There are various biological differences between men and women. As a result, women are more likely to suffer from certain illnesses. A common example, for instance, is breast cancer. Although this can occur in men, it is far less common. There are a number of other illnesses that occur more frequently in women and it is important to be aware of these so that you can help prevent them.
For every single male migraine, three women suffer from one. Around 18% of all women report that they have suffered from migraine headaches, compared to just 6% of men. Migraines can be incredibly debilitating and those who have never suffered from them often don’t quite understand how bad they actually are. Unfortunately, a migraine can occur at any moment and often without warning.
Migraines are pulsating headaches, often on one side of the head. Physical activity may intensify the pain, but symptoms can vary from person to person and from one attack to the next.
There are ways to identify a migraine, but there is very little that can be done against them other than remain hydrated and rest in a darkened room.
Urinary Tract and Kidney Infections
Urinary tract infections are also particularly common in women. The same is true for kidney infections. The worrying thing is that kidney infections are a leading cause of high blood pressure, which has various other large health hazards associated with it. The kidneys and urinary tract are very closely related, so it is important to recognize potential issues.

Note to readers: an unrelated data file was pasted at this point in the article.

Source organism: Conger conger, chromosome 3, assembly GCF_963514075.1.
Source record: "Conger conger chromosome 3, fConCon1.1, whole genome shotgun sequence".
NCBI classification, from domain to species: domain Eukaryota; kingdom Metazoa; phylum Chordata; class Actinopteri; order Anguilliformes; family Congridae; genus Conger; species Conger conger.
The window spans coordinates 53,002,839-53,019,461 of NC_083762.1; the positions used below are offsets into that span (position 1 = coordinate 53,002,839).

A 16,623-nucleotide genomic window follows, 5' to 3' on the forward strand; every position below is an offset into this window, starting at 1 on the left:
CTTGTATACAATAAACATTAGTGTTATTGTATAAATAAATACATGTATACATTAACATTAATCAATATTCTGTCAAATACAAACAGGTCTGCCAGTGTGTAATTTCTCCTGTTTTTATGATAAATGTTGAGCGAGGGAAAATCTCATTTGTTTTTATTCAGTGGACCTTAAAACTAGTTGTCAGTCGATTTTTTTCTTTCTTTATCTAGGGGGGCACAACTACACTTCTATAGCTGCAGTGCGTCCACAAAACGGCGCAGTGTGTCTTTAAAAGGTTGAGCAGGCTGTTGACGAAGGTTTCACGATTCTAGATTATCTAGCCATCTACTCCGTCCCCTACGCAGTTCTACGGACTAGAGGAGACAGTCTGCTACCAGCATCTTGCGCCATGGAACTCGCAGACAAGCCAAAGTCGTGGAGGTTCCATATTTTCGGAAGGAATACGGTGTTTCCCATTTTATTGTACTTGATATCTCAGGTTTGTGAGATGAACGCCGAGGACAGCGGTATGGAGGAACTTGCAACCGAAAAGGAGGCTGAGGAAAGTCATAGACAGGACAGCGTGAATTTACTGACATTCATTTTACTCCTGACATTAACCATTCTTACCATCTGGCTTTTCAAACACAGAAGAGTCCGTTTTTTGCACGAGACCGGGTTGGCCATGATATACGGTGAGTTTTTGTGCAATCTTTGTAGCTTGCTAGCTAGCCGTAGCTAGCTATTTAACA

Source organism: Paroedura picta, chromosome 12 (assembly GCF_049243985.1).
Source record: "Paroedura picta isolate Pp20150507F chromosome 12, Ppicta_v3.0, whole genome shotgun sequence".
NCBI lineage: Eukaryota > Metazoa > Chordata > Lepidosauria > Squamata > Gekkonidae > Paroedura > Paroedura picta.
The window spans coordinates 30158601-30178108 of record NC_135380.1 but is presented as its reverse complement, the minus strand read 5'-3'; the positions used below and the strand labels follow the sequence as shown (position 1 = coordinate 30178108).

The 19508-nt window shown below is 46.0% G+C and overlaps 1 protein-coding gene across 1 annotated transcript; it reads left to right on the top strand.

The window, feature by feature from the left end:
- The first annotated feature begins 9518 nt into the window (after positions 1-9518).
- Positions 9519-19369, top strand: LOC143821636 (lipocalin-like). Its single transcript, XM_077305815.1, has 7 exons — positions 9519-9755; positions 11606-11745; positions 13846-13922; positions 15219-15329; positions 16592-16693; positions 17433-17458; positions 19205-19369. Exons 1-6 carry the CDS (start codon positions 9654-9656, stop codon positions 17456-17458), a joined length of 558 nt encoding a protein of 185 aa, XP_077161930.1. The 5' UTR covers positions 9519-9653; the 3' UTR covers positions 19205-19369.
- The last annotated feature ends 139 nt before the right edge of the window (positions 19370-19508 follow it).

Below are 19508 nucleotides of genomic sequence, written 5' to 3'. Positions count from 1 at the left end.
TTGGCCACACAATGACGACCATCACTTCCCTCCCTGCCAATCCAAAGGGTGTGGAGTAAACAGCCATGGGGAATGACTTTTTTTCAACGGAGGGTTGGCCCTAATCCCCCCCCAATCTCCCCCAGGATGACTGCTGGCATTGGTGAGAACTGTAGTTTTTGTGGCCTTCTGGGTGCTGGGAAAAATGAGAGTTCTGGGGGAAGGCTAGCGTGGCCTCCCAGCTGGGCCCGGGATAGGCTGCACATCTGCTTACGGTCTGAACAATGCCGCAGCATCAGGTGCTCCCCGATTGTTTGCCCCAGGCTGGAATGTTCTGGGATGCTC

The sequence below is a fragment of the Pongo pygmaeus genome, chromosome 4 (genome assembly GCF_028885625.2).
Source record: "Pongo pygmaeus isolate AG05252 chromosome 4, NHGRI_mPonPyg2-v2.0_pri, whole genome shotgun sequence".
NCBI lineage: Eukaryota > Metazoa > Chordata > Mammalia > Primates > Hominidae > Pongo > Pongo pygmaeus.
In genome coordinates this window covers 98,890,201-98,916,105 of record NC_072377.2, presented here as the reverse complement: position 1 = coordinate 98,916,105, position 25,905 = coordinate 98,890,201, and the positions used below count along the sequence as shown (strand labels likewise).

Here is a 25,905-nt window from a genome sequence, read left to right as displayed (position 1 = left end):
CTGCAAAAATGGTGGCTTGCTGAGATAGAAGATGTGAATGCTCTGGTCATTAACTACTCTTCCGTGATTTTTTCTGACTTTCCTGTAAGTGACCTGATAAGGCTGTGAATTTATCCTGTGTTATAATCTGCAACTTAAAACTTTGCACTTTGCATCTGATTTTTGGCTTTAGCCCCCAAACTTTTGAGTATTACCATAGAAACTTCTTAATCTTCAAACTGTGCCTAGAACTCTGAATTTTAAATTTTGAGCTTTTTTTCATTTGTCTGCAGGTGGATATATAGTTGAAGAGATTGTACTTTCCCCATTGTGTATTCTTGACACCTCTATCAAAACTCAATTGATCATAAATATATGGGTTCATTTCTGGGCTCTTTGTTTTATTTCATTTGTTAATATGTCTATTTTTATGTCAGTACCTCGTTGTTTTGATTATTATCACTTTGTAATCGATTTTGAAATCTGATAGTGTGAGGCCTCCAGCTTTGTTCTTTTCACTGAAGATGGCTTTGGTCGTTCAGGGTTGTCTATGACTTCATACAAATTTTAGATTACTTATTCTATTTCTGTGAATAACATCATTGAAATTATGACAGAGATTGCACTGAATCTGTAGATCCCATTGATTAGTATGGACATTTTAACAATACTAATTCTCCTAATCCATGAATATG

A urinary tract infection (UTI) is an infection involving the kidneys, ureters, bladder, or urethra. These are the structures that urine passes through before being eliminated from the body.
Although UTIs vary in severity, the general rule of thumb is that if it is higher up the tract, it is more serious and has more potential consequences. Indeed, some 7 million hospital visits each and every year are as a result of a UTI.
Multiple Sclerosis, a degenerative disease for which there is no cure is also more common in women. This is an illness whereby the immune system in the body attacks rather than protects its own cells. MS in particular is a neurological condition that degenerates the brain and the spine in particular.
MS is an auto-immune disease. The body’s immune system is thought to turn on itself in MS, attacking the covering of nerves, called myelin sheath, meaning signals to and from the brain can be disrupted. MS gets its name from the build-up of scar tissue (sclerosis) in the brain and/or spinal cord.
The condition is most often diagnosed in women between the age of 20 and 40. Public perception is that it is a disease that affects the elderly, but this isn’t true at all. Unfortunately, life expectancy is not good, and those who do live with it often have a significantly reduced quality of life.
Finally, osteoporosis can affect men and women equally. However, research shows that it is women in particular who struggle with it. Indeed, every other woman over the age of 50 is likely to suffer from a fracture due to osteoporosis and some women have lost as much as 50% of their skeletal mass by the time they reach the age of 65.
These illnesses can affect men and women alike, but they are more common in women. It is very important, therefore, that you learn to recognize the signs and seek medical help if you believe that there is a problem. Just as men have their own issues, so do women and therapy and treatment is out there.
Don’t forget to share this article with all the women in your life so that they can also benefit from this information.
Together we can make this world a happier, healthier world!